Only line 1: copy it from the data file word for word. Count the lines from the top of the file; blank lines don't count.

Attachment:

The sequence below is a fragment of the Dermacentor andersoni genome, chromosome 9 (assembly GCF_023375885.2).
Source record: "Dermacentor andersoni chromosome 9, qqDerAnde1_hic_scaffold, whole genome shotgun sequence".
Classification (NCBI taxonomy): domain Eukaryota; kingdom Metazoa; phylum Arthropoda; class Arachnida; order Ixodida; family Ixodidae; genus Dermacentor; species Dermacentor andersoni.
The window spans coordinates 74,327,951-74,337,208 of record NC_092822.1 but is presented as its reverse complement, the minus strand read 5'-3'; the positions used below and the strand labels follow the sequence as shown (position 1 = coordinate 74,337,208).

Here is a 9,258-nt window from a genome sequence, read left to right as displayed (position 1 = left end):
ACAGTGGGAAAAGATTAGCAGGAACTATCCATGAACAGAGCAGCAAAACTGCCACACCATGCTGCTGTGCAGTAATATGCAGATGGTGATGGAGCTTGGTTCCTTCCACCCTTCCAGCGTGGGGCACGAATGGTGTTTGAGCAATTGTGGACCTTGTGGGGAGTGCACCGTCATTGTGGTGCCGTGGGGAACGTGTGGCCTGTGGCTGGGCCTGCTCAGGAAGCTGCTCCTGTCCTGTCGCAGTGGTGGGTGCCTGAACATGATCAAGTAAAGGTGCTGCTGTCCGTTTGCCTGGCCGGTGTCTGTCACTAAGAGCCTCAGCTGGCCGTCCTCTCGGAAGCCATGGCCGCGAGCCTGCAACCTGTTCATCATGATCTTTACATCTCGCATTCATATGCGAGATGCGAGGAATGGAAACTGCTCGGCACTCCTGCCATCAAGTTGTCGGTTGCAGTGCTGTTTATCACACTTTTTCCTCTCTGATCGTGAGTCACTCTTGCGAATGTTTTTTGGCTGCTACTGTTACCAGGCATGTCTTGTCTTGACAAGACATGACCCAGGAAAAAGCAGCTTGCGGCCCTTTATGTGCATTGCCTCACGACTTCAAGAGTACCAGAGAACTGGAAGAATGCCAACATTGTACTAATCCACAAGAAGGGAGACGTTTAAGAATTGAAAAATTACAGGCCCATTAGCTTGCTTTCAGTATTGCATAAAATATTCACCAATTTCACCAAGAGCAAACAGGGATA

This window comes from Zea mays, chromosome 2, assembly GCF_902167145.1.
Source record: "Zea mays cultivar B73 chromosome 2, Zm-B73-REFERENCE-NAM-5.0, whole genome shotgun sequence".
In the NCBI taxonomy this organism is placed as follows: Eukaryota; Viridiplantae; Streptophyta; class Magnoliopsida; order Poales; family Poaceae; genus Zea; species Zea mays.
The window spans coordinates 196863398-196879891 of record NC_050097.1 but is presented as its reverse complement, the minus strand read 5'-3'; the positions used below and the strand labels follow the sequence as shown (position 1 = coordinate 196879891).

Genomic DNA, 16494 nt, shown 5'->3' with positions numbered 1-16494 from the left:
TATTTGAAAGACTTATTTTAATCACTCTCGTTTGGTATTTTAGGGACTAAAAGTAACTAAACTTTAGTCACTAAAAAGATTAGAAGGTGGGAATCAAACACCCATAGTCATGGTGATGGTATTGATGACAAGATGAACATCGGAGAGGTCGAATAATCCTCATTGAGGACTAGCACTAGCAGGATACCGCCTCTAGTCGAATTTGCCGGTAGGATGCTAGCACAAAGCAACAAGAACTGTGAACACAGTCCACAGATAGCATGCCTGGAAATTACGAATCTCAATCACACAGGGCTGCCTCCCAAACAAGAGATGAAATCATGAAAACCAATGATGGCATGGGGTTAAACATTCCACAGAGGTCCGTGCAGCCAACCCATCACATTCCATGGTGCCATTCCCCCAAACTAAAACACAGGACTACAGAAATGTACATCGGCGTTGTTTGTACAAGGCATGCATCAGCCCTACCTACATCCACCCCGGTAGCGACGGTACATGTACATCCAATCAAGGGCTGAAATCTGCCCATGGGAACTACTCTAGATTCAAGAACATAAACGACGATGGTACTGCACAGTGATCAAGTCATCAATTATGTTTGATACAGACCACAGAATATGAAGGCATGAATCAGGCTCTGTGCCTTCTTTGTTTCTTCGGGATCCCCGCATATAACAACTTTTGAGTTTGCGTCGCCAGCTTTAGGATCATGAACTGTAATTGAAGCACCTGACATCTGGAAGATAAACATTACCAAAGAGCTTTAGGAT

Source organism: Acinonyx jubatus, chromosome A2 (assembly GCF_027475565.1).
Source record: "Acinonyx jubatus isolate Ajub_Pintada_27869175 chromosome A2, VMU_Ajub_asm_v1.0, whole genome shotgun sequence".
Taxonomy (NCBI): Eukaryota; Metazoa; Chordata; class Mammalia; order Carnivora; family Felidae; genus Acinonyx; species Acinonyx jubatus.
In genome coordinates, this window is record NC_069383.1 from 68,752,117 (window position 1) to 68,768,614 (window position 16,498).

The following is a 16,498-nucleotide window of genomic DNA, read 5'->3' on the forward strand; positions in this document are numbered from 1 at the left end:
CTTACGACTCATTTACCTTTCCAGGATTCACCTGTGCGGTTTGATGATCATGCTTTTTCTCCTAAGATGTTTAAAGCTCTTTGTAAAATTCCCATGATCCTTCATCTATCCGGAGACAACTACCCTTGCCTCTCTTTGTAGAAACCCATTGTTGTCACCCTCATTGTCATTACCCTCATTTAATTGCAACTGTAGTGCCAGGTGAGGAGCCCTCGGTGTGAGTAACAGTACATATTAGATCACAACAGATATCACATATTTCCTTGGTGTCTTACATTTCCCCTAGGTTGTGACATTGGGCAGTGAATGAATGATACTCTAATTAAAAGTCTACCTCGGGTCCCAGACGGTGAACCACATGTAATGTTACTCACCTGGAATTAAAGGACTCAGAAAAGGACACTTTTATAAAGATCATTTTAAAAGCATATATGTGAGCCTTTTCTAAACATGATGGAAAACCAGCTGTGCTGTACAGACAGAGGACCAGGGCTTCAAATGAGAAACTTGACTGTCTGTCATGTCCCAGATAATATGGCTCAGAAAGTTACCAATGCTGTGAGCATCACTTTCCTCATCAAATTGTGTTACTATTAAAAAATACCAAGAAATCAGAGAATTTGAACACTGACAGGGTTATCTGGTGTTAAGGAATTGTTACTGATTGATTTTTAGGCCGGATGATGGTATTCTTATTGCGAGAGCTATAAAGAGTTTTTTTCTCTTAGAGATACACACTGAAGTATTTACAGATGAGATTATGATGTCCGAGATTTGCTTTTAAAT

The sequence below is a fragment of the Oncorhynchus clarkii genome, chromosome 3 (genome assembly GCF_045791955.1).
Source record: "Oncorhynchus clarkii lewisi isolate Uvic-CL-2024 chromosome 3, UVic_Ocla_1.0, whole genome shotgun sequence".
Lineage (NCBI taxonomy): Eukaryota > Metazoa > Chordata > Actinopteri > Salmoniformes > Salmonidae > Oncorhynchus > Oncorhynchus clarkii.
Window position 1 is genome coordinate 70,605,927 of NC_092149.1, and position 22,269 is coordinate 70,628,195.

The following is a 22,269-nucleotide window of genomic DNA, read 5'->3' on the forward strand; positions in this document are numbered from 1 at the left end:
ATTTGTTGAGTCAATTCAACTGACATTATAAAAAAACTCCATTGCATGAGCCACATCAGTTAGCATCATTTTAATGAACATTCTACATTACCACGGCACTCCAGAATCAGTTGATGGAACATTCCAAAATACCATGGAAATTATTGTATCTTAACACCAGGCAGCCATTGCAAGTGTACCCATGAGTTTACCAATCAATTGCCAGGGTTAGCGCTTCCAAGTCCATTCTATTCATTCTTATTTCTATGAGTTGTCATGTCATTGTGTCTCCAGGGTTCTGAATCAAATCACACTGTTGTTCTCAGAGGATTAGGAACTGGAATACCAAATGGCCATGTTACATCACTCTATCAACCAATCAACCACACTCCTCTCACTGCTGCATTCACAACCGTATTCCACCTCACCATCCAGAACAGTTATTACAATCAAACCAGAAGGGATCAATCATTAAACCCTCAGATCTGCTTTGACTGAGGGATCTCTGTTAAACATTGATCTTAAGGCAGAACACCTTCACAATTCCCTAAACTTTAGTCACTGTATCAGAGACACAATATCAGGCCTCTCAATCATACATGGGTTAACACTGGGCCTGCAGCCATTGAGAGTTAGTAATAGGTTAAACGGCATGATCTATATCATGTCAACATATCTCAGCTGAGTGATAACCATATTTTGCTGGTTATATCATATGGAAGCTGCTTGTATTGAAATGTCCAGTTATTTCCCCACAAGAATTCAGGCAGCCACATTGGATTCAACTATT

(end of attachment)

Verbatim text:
The sequence below is a fragment of the Dermacentor andersoni genome, chromosome 9 (assembly GCF_023375885.2).